Nav: Home

OSU research paves way to improved cleanup of contaminated groundwater

March 25, 2020

CORVALLIS, Ore. - Beads that contain bacteria and a slow-release food supply to sustain them can clean up contaminated groundwater for months on end, maintenance free, research by Oregon State University shows.

The hydrogel beads, which have the consistency of gummy candy and are made with an ingredient used in processed foods, hold the promise for sustained cleanup of groundwater contaminated with dangerous and widely used volatile organic compounds; many of the compounds are listed by the Centers for Disease Control and Prevention as likely human carcinogens.

At multiple locations around the country, the chemicals are present at concentrations that far exceed state and federal standards for safe drinking water.

Among the contaminants addressed in the study are 1,1,1-trichloroethane, cis-1,2-dichloroethene, and 1,4-dioxane -- degreasers commonly used by industry and the military. The chemicals can infiltrate groundwater through leaky underground storage tanks or runoff, or by simply being dumped on the ground as they were in past.

The new decontamination method, developed through a collaboration between the OSU College of Engineering and North Carolina State University, works because the microbes produce an enzyme that oxidizes the toxins when groundwater contaminants diffuse into the beads.

The result is a transformation of the contaminants into harmless compounds.

"We've created a process called long-term aerobic cometabolism, which is an enclosed, passive, self-sustaining system for groundwater remediation," said OSU's Lew Semprini, distinguished professor of environmental engineering and principal investigator on the study. "The beauty of this is that everything happens inside the beads."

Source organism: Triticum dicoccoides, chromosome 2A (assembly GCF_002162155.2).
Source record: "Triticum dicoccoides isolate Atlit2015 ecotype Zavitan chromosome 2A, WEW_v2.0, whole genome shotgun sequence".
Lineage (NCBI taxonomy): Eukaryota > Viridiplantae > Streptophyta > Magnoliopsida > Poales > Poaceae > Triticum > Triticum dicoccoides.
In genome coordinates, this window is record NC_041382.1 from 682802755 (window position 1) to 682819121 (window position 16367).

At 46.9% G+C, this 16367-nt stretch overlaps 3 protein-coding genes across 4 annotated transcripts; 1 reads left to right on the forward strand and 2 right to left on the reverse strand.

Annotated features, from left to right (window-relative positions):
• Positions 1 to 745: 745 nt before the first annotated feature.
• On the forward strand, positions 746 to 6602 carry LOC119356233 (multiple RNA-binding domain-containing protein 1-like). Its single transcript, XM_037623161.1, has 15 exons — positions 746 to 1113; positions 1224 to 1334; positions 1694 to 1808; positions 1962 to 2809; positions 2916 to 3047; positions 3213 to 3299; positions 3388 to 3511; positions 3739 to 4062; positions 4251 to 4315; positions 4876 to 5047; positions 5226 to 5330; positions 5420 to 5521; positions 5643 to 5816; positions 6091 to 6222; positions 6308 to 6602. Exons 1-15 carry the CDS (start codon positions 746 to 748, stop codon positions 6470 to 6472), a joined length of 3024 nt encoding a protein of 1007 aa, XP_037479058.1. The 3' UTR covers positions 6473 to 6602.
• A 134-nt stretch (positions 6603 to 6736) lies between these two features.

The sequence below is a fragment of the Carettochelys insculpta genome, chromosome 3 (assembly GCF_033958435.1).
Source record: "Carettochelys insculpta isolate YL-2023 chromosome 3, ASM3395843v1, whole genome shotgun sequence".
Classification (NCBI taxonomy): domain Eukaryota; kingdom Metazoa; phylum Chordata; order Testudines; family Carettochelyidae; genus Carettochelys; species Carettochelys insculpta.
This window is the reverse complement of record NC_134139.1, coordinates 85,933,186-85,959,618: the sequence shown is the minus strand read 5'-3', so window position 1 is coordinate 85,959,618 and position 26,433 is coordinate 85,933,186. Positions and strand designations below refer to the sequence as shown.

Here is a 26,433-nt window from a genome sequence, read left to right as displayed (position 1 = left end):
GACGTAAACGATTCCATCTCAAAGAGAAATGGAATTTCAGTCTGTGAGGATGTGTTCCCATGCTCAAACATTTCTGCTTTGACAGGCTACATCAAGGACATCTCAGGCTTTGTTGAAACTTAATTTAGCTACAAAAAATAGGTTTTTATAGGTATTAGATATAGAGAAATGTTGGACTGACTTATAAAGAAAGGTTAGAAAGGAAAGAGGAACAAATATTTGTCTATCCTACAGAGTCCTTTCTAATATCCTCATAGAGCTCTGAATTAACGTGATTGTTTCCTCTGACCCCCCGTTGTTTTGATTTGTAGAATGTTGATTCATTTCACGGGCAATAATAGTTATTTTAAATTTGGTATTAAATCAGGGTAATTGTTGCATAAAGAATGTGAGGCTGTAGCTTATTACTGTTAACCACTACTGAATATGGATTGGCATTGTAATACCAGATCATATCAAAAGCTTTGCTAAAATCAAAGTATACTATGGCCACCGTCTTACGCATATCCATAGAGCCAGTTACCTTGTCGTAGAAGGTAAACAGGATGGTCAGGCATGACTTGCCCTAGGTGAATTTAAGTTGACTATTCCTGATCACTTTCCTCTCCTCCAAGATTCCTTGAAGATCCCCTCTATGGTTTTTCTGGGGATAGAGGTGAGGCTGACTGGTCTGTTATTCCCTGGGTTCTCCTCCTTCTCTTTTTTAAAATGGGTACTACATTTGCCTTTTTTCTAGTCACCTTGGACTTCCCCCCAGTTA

Current practices, Semprini explains, call for gaseous growth substrates such as propane and methane to be added directly to the subsurface. The substrates nourish indigenous microbes, which in turn produce enzymes that transform the contaminants to non-toxic byproducts.

Often, however, the growth substrates chemically compete for those crucial enzymes, which significantly inhibits the transformation process.

The new system eliminates that competition, freeing all of the enzyme to oxidize contaminants.

"We've flipped the paradigm on its head by putting the right microorganism inside hydrogel beads and supplying it with a slow-release food source," Semprini said. "To my knowledge, this is the first time it's been done."

The study appears in Environmental Science: Processes & Impacts.

Semprini and his research team co-encapsulated the bacteria culture Rhodococcus rhodochrous and a slow-release growth substrate within hydrogel beads that they produced in the lab. The cylindrical beads, made of gellan gum, a common ingredient in processed foods, are 2 millimeters long.

As groundwater flows by the beads, the contaminants diffuse into the beads, where the slow release substrate reacts with groundwater to produce alcohol that sustains the Rhodococcus bacteria. The bacteria contain a monooxygenase enzyme that transforms the contaminants into harmless compounds, including carbon dioxide, water and chloride ions.

The purified water and the byproducts then diffuse out of the beads and rejoin the groundwater plume.

In bead-filled test columns supplied with a continuous flow of contaminated water, the system functioned continuously for more than 300 days (and counting) on the original growth substrate.

Semprini found that the beads remove more than 99% of the contaminants, and their concentrations declined from several hundred parts per billion to less than 1 part per billion.

The system's longevity will depend mainly on how long the bacteria live, which is a factor of how long the growth substrate lasts. That has yet to be determined.

"It's a question for future research," Semprini said. "How do we make beads that last many years, or how do we develop systems that can easily be replaced?"

Current cometabolic remediation methods require regular additions of growth substrates to ensure that key microorganisms flourish, and that necessitates regular site monitoring, biochemical adjustments and related costs.

The next step is to scale up the system and conduct pilot studies in the field.